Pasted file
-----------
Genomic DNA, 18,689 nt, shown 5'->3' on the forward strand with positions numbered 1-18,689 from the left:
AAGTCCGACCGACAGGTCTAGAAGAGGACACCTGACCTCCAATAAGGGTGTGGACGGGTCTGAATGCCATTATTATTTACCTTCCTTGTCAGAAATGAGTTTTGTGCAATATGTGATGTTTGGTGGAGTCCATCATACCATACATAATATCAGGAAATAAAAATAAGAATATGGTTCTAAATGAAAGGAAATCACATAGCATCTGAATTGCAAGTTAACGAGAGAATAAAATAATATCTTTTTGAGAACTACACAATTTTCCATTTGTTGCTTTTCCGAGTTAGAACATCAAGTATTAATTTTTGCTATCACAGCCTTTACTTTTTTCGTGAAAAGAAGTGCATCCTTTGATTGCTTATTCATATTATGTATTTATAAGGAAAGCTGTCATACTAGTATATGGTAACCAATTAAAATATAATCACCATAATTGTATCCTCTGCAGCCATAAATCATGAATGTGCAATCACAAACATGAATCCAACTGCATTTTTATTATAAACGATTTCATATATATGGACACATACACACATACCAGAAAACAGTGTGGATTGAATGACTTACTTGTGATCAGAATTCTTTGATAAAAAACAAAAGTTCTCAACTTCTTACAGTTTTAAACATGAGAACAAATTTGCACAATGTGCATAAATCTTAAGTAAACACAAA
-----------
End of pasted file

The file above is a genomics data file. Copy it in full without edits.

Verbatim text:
Genomic DNA, 18,689 nt, shown 5'->3' on the forward strand with positions numbered 1-18,689 from the left:
AAGTCCGACCGACAGGTCTAGAAGAGGACACCTGACCTCCAATAAGGGTGTGGACGGGTCTGAATGCCATTATTATTTACCTTCCTTGTCAGAAATGAGTTTTGTGCAATATGTGATGTTTGGTGGAGTCCATCATACCATACATAATATCAGGAAATAAAAATAAGAATATGGTTCTAAATGAAAGGAAATCACATAGCATCTGAATTGCAAGTTAACGAGAGAATAAAATAATATCTTTTTGAGAACTACACAATTTTCCATTTGTTGCTTTTCCGAGTTAGAACATCAAGTATTAATTTTTGCTATCACAGCCTTTACTTTTTTCGTGAAAAGAAGTGCATCCTTTGATTGCTTATTCATATTATGTATTTATAAGGAAAGCTGTCATACTAGTATATGGTAACCAATTAAAATATAATCACCATAATTGTATCCTCTGCAGCCATAAATCATGAATGTGCAATCACAAACATGAATCCAACTGCATTTTTATTATAAACGATTTCATATATATGGACACATACACACATACCAGAAAACAGTGTGGATTGAATGACTTACTTGTGATCAGAATTCTTTGATAAAAAACAAAAGTTCTCAACTTCTTACAGTTTTAAACATGAGAACAAATTTGCACAATGTGCATAAATCTTAAGTAAACACAAA